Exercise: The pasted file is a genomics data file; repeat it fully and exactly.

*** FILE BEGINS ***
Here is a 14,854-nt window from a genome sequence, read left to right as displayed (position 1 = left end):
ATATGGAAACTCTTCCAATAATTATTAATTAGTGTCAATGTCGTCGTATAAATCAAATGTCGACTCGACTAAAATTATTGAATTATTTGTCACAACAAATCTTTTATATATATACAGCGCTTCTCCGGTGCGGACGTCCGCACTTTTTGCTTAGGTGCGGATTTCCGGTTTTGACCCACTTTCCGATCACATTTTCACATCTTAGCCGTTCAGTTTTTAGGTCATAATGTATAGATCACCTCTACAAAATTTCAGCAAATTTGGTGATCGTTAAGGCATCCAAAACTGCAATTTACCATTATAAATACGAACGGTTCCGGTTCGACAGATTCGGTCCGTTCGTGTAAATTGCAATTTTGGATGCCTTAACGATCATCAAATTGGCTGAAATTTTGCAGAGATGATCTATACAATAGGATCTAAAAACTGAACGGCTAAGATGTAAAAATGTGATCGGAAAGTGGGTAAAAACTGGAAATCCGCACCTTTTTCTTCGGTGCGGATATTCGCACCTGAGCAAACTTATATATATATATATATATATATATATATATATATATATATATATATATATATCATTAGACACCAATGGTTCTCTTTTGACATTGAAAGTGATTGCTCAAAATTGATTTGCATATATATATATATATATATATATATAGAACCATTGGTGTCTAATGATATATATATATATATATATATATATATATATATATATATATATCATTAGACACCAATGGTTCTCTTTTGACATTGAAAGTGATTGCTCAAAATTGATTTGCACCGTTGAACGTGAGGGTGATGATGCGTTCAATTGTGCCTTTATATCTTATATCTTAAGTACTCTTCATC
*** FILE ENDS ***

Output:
Here is a 14,854-nt window from a genome sequence, read left to right as displayed (position 1 = left end):
ATATGGAAACTCTTCCAATAATTATTAATTAGTGTCAATGTCGTCGTATAAATCAAATGTCGACTCGACTAAAATTATTGAATTATTTGTCACAACAAATCTTTTATATATATACAGCGCTTCTCCGGTGCGGACGTCCGCACTTTTTGCTTAGGTGCGGATTTCCGGTTTTGACCCACTTTCCGATCACATTTTCACATCTTAGCCGTTCAGTTTTTAGGTCATAATGTATAGATCACCTCTACAAAATTTCAGCAAATTTGGTGATCGTTAAGGCATCCAAAACTGCAATTTACCATTATAAATACGAACGGTTCCGGTTCGACAGATTCGGTCCGTTCGTGTAAATTGCAATTTTGGATGCCTTAACGATCATCAAATTGGCTGAAATTTTGCAGAGATGATCTATACAATAGGATCTAAAAACTGAACGGCTAAGATGTAAAAATGTGATCGGAAAGTGGGTAAAAACTGGAAATCCGCACCTTTTTCTTCGGTGCGGATATTCGCACCTGAGCAAACTTATATATATATATATATATATATATATATATATATATATATATATATATATATCATTAGACACCAATGGTTCTCTTTTGACATTGAAAGTGATTGCTCAAAATTGATTTGCATATATATATATATATATATATATATAGAACCATTGGTGTCTAATGATATATATATATATATATATATATATATATATATATATATATATCATTAGACACCAATGGTTCTCTTTTGACATTGAAAGTGATTGCTCAAAATTGATTTGCACCGTTGAACGTGAGGGTGATGATGCGTTCAATTGTGCCTTTATATCTTATATCTTAAGTACTCTTCATC